Cogeneration Definition – Considering the tremendous amount of waste heat generated in thermal power generation, it is advisable to save fuel by the simultaneous generation of electricity and steam (or hot water) for industrial use or space heating. Now called cogeneration, such systems have long been common, here and abroad. Currently, there is renewed interest in these because of the overall increase in energy efficiencies which are claimed to be as high as 65%.
Cogeneration of steam and power is highly energy efficient and is particularly suitable for chemicals, paper, textiles, food, fertilizer and petroleum refining industries. Thus these industries can solve energy shortage problem in a big way. Further, they will not have to depend on the grid power which is not so reliable. Of course they can sell the extra power to the government for use in deficient areas. They may also sell power to the neighbouring industries, a concept called wheeling power.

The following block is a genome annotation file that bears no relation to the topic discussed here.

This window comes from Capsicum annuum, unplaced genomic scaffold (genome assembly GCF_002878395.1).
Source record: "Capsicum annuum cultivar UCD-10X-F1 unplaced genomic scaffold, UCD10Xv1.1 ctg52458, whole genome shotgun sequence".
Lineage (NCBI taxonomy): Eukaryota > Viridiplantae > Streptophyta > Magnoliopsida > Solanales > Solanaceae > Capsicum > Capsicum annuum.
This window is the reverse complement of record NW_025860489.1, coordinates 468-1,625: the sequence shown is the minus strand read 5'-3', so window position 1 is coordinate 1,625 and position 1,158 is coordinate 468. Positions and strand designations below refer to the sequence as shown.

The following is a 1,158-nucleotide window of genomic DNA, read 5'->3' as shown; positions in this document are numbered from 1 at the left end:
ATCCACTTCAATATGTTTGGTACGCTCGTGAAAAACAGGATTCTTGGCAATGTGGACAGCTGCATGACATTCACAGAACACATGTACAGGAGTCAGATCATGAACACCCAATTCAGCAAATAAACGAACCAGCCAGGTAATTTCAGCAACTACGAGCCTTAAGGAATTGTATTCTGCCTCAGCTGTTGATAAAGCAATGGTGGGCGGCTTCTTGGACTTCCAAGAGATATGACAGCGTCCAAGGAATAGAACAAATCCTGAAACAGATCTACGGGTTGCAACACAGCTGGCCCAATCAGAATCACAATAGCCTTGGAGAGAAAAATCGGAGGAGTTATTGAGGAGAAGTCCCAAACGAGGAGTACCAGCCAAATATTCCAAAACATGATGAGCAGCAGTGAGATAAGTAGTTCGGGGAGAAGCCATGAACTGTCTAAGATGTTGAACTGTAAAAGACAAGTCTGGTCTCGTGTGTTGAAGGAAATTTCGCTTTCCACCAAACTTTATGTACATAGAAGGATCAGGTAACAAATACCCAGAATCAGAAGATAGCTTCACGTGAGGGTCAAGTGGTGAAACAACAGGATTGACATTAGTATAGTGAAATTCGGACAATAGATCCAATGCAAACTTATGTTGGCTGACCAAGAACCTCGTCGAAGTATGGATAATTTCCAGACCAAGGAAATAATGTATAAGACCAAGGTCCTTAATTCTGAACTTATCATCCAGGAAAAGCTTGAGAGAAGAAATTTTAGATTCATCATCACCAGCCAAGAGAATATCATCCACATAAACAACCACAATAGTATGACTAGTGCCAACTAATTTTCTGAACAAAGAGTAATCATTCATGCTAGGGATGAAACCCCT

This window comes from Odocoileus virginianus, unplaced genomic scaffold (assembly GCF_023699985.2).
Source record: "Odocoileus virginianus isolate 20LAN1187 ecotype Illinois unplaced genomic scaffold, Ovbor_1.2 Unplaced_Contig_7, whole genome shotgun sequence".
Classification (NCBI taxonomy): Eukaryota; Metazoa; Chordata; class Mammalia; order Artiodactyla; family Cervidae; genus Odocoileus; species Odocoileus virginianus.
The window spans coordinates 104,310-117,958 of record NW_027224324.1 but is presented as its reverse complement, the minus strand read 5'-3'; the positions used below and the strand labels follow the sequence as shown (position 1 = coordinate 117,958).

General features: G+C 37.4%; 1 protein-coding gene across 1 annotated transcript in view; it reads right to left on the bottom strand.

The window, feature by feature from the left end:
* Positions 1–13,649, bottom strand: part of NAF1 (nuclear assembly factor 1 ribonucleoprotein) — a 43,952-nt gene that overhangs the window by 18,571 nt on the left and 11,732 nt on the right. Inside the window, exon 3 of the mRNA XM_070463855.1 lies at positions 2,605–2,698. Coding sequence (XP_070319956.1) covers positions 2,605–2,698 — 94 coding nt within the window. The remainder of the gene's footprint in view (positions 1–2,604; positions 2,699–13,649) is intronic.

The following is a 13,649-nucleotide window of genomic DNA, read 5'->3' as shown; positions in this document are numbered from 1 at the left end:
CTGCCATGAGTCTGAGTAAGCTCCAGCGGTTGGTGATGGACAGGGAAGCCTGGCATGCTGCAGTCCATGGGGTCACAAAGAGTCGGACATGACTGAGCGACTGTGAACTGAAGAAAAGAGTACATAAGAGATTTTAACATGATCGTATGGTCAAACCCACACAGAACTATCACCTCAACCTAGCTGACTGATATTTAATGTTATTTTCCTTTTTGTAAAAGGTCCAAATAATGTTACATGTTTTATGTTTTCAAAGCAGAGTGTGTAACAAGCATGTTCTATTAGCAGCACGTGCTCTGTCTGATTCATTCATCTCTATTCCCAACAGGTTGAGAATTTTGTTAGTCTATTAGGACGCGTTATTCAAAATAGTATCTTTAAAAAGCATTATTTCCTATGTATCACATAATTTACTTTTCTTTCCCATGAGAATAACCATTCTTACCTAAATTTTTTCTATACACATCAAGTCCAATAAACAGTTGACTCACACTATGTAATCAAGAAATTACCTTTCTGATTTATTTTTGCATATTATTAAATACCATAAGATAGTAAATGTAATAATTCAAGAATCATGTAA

As on 31.12.2000, total co-generation potential in India is 19,500 MW and actual achievement is 273 MW as per MNES (Ministry of Non-Conventional Energy Sources, Government of India) Annual Report 2000-01.
There are two possible ways of Cogeneration Definition of heat and electricity:
(i) Topping cycle,
(ii) Bottoming cycle.
In the topping cycle, fuel is burnt to produce electrical or mechanical power and the waste heat from the power generation provides the process heat. In the bottoming cycle, fuel first produces process heat and the waste heat from the processes is then used to produce power.
Coal-fired plants share environmental problems with some other types of fossil-fuel plants; these include “acid rain” and the “greenhouse” effect.